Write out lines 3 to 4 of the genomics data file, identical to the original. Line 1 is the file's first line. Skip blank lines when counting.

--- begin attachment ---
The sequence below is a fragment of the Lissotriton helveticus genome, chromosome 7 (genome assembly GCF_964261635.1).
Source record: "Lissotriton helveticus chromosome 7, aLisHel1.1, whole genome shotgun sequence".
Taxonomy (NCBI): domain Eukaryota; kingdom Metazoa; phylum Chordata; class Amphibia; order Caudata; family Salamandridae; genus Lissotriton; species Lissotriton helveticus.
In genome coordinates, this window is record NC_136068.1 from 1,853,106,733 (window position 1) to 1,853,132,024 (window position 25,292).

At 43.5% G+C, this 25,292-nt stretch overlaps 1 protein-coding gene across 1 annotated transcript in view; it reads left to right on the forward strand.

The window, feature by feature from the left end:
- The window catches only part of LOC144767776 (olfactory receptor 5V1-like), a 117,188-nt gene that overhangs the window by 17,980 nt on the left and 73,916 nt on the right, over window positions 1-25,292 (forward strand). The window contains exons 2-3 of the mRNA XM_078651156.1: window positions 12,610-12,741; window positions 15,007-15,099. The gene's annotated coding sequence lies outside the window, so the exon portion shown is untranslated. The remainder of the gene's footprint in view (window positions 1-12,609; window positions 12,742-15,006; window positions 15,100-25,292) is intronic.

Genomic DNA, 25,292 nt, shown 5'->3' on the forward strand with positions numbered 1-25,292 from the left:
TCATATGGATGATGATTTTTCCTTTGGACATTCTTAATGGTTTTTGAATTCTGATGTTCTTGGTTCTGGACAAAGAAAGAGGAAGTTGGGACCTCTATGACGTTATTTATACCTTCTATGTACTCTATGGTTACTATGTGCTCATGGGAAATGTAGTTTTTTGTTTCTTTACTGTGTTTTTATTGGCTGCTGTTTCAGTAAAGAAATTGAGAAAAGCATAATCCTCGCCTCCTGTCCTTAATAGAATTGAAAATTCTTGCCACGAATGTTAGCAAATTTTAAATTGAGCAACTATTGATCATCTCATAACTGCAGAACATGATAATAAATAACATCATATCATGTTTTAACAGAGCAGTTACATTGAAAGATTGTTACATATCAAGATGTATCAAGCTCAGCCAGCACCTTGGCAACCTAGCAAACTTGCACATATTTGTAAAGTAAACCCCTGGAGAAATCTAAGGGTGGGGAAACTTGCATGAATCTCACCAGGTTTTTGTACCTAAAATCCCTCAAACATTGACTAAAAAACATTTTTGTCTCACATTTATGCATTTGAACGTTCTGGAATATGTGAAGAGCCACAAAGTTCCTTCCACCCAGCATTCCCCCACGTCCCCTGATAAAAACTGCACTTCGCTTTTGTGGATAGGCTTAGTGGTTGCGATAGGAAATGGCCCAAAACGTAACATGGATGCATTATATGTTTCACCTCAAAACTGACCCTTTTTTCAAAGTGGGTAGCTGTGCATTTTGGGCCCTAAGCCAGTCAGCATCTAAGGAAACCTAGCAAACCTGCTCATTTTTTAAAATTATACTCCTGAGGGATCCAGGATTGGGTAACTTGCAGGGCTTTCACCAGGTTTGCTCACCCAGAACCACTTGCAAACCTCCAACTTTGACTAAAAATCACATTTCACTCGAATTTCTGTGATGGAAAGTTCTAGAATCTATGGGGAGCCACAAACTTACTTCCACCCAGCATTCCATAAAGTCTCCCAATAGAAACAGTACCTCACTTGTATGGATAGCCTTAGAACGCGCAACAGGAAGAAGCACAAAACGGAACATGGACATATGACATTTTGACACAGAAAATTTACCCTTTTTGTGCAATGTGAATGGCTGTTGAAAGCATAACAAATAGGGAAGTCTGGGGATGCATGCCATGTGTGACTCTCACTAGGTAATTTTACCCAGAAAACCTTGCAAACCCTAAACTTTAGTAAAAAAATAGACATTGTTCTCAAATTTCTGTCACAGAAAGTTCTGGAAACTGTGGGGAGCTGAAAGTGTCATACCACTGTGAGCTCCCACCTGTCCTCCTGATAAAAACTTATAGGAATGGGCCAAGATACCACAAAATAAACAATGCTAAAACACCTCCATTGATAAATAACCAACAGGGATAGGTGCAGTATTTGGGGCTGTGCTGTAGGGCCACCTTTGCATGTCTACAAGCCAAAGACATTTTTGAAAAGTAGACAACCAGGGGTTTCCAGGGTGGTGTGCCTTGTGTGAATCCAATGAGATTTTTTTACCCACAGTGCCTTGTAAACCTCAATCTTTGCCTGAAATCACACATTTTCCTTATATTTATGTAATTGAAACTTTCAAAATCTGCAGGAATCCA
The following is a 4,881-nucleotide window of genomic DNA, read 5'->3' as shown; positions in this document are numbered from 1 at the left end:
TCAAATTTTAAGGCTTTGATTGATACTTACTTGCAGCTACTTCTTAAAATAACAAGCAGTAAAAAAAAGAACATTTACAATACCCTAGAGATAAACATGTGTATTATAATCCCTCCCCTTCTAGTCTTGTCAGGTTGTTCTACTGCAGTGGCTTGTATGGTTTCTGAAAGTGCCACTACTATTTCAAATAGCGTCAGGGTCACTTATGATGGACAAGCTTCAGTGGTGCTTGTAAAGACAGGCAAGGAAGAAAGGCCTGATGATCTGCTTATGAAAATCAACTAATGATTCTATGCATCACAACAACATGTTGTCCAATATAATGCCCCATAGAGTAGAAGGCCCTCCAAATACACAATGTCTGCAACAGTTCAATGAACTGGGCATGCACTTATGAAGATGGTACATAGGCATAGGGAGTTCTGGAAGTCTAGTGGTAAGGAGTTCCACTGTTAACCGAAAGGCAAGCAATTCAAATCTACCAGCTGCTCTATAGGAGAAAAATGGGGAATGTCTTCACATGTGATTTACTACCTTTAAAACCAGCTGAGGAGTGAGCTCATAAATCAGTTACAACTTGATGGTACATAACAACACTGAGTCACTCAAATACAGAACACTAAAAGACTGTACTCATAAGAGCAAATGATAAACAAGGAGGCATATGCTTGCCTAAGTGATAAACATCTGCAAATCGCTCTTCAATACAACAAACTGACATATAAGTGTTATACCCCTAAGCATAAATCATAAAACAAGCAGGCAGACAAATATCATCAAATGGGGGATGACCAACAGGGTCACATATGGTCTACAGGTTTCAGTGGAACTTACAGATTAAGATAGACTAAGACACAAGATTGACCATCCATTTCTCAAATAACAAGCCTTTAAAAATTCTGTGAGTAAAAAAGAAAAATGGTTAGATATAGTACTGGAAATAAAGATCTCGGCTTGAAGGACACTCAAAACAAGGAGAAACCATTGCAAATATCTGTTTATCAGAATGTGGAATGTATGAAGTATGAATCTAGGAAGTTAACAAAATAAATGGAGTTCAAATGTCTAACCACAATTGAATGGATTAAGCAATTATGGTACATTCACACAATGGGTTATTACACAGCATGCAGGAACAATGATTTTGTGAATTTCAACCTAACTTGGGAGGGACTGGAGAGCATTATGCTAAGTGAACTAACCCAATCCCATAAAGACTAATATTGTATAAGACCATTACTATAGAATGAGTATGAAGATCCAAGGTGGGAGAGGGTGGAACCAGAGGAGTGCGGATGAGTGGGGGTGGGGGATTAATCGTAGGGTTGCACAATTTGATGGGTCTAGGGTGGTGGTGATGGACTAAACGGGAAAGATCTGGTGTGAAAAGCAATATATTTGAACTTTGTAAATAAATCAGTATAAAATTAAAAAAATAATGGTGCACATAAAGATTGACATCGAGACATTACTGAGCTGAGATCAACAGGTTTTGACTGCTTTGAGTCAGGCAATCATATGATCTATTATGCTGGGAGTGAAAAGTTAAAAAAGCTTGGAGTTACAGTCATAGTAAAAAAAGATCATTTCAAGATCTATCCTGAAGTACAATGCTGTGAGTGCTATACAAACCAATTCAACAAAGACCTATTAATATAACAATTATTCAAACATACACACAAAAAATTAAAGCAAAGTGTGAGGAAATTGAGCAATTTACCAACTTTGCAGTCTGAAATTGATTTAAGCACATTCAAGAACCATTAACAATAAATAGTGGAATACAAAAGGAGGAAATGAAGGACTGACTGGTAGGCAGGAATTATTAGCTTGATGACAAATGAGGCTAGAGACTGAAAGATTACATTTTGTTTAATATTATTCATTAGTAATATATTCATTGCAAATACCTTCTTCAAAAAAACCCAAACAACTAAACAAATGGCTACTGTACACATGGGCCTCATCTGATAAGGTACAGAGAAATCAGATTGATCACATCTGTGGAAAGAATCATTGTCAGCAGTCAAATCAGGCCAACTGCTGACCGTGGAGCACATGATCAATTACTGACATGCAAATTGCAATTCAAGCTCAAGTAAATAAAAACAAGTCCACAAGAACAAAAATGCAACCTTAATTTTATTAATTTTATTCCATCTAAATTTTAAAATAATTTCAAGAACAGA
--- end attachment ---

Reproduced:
Taxonomy (NCBI): domain Eukaryota; kingdom Metazoa; phylum Chordata; class Amphibia; order Caudata; family Salamandridae; genus Lissotriton; species Lissotriton helveticus.
In genome coordinates, this window is record NC_136068.1 from 1,853,106,733 (window position 1) to 1,853,132,024 (window position 25,292).